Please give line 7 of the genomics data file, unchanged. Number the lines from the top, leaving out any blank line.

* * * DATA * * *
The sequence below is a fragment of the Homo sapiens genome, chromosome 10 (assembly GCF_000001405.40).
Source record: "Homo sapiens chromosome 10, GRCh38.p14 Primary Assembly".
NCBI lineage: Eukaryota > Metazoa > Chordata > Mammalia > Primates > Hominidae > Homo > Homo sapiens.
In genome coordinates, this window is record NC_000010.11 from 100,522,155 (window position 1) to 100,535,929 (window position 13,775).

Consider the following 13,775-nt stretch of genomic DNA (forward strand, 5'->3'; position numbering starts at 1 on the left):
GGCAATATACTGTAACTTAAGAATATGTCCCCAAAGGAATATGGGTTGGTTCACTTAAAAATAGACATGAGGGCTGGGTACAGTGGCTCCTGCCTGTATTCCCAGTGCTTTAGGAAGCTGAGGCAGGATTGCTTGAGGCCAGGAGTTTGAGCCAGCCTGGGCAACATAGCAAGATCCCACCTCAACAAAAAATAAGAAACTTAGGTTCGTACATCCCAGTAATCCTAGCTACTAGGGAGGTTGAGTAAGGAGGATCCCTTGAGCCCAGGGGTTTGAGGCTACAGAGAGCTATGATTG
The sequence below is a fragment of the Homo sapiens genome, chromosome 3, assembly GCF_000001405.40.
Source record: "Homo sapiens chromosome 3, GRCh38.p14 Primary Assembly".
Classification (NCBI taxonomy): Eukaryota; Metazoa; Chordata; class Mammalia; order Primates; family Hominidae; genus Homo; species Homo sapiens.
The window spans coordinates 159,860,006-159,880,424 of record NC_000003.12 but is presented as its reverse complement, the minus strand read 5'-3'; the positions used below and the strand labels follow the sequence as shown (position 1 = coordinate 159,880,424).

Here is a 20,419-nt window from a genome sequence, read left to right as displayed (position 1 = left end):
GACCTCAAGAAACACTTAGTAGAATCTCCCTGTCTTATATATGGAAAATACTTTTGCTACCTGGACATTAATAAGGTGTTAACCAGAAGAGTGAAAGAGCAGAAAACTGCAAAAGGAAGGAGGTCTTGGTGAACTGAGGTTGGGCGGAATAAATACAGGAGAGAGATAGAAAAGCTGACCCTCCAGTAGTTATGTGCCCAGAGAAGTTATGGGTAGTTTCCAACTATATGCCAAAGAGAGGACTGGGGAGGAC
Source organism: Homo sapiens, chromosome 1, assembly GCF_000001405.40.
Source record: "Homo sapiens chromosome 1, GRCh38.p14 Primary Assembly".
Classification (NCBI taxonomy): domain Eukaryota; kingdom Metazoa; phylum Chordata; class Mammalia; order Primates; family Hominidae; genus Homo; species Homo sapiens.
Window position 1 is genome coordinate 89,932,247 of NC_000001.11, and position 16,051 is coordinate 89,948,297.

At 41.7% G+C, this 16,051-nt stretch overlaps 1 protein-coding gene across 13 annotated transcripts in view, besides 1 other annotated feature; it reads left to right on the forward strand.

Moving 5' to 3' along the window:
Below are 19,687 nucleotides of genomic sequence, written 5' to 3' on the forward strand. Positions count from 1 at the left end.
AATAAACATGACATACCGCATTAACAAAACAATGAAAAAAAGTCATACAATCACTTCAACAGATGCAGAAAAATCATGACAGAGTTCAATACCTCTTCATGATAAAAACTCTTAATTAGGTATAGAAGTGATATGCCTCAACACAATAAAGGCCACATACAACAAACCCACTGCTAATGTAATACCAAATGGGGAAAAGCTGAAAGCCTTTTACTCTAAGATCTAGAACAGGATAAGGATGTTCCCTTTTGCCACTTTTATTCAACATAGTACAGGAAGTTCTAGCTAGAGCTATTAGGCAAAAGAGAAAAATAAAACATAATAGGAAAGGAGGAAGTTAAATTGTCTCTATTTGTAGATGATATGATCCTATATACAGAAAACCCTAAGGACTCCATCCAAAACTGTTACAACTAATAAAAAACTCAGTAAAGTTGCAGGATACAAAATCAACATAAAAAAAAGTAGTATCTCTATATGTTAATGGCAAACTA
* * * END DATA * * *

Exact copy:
The sequence below is a fragment of the Homo sapiens genome, chromosome 3, assembly GCF_000001405.40.